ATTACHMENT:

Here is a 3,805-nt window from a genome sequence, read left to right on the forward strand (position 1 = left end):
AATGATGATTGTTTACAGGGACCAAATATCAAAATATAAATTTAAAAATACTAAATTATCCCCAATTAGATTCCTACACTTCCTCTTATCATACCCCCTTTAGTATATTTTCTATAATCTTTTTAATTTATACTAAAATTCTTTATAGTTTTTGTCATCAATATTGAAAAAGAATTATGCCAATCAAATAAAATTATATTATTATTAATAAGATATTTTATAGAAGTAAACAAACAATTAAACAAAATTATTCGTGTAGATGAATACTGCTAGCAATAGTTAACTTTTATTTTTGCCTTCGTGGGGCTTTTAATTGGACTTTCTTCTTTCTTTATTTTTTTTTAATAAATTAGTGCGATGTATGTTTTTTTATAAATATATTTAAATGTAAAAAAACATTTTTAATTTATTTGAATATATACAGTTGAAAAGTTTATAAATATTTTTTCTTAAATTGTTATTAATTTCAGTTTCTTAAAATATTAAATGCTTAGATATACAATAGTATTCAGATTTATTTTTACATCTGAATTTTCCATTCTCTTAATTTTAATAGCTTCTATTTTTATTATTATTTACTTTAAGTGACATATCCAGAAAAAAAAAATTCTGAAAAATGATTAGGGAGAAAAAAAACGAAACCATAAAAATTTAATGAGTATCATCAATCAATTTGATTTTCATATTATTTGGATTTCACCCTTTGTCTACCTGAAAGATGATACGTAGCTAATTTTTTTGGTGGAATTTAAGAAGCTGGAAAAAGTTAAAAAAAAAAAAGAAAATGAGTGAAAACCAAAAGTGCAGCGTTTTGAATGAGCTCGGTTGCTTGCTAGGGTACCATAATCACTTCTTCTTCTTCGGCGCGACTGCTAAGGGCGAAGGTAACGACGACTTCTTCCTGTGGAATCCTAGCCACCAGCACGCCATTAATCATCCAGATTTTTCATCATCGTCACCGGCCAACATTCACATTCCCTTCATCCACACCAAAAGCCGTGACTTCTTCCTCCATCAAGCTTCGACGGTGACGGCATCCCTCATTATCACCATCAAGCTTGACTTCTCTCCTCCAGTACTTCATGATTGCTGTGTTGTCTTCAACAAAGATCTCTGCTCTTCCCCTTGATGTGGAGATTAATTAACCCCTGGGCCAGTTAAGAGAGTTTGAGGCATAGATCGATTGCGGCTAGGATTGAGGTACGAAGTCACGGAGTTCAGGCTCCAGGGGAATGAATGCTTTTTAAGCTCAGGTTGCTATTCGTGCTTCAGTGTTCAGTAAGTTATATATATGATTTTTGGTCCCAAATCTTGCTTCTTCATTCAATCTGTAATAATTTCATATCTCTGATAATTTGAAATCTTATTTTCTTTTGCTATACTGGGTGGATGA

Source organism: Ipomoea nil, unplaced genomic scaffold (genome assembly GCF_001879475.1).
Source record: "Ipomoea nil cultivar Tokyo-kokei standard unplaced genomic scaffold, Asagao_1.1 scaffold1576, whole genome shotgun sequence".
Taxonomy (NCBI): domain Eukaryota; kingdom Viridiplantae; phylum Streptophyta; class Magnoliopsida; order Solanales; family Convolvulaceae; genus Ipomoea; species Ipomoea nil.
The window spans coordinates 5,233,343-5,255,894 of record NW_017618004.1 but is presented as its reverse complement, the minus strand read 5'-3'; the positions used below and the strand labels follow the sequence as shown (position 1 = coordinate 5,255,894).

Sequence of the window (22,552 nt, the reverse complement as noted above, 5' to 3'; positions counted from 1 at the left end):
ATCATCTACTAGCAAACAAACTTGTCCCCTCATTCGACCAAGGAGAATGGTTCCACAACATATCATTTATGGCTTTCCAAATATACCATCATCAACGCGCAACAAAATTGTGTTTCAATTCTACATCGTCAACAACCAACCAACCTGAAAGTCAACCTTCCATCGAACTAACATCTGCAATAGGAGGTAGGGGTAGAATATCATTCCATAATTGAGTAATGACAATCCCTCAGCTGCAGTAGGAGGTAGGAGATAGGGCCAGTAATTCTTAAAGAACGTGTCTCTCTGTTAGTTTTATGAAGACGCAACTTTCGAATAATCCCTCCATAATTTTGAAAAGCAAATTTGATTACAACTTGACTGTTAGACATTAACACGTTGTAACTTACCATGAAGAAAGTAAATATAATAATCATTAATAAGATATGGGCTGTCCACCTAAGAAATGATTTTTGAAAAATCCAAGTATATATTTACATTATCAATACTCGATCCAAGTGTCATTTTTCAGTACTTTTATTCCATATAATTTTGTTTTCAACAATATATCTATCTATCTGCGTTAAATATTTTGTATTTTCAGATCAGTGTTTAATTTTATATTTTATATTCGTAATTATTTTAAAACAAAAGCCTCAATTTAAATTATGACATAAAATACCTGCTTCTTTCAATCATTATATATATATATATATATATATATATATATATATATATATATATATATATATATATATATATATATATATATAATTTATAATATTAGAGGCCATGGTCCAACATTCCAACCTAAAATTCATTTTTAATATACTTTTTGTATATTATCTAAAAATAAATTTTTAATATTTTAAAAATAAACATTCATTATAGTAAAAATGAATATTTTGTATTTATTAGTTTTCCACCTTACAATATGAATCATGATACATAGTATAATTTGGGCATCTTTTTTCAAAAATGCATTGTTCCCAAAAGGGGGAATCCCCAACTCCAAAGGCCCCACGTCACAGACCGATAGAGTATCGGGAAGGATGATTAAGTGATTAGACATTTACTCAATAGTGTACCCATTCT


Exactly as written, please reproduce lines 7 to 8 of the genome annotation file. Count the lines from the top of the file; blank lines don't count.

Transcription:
Sequence of the window (22,552 nt, the reverse complement as noted above, 5' to 3'; positions counted from 1 at the left end):
ATCATCTACTAGCAAACAAACTTGTCCCCTCATTCGACCAAGGAGAATGGTTCCACAACATATCATTTATGGCTTTCCAAATATACCATCATCAACGCGCAACAAAATTGTGTTTCAATTCTACATCGTCAACAACCAACCAACCTGAAAGTCAACCTTCCATCGAACTAACATCTGCAATAGGAGGTAGGGGTAGAATATCATTCCATAATTGAGTAATGACAATCCCTCAGCTGCAGTAGGAGGTAGGAGATAGGGCCAGTAATTCTTAAAGAACGTGTCTCTCTGTTAGTTTTATGAAGACGCAACTTTCGAATAATCCCTCCATAATTTTGAAAAGCAAATTTGATTACAACTTGACTGTTAGACATTAACACGTTGTAACTTACCATGAAGAAAGTAAATATAATAATCATTAATAAGATATGGGCTGTCCACCTAAGAAATGATTTTTGAAAAATCCAAGTATATATTTACATTATCAATACTCGATCCAAGTGTCATTTTTCAGTACTTTTATTCCATATAATTTTGTTTTCAACAATATATCTATCTATCTGCGTTAAATATTTTGTATTTTCAGATCAGTGTTTAATTTTATATTTTATATTCGTAATTATTTTAAAACAAAAGCCTCAATTTAAATTATGACATAAAATACCTGCTTCTTTCAATCATTATATATATATATATATATATATATATATATATATATATATATATATATATATATATATATATATATATATATAATTTATAATATTAGAGGCCATGGTCCAACATTCCAACCTAAAATTCATTTTTAATATACTTTTTGTATATTATCTAAAAATAAATTTTTAATATTTTAAAAATAAACATTCATTATAGTAAAAATGAATATTTTGTATTTATTAGTTTTCCACCTTACAATATGAATCATGATACATAGTATAATTTGGGCATCTTTTTTCAAAAATGCATTGTTCCCAAAAGGGGGAATCCCCAACTCCAAAGGCCCCACGTCACAGACCGATAGAGTATCGGGAAGGATGATTAAGTGATTAGACATTTACTCAATAGTGTACCCATTCT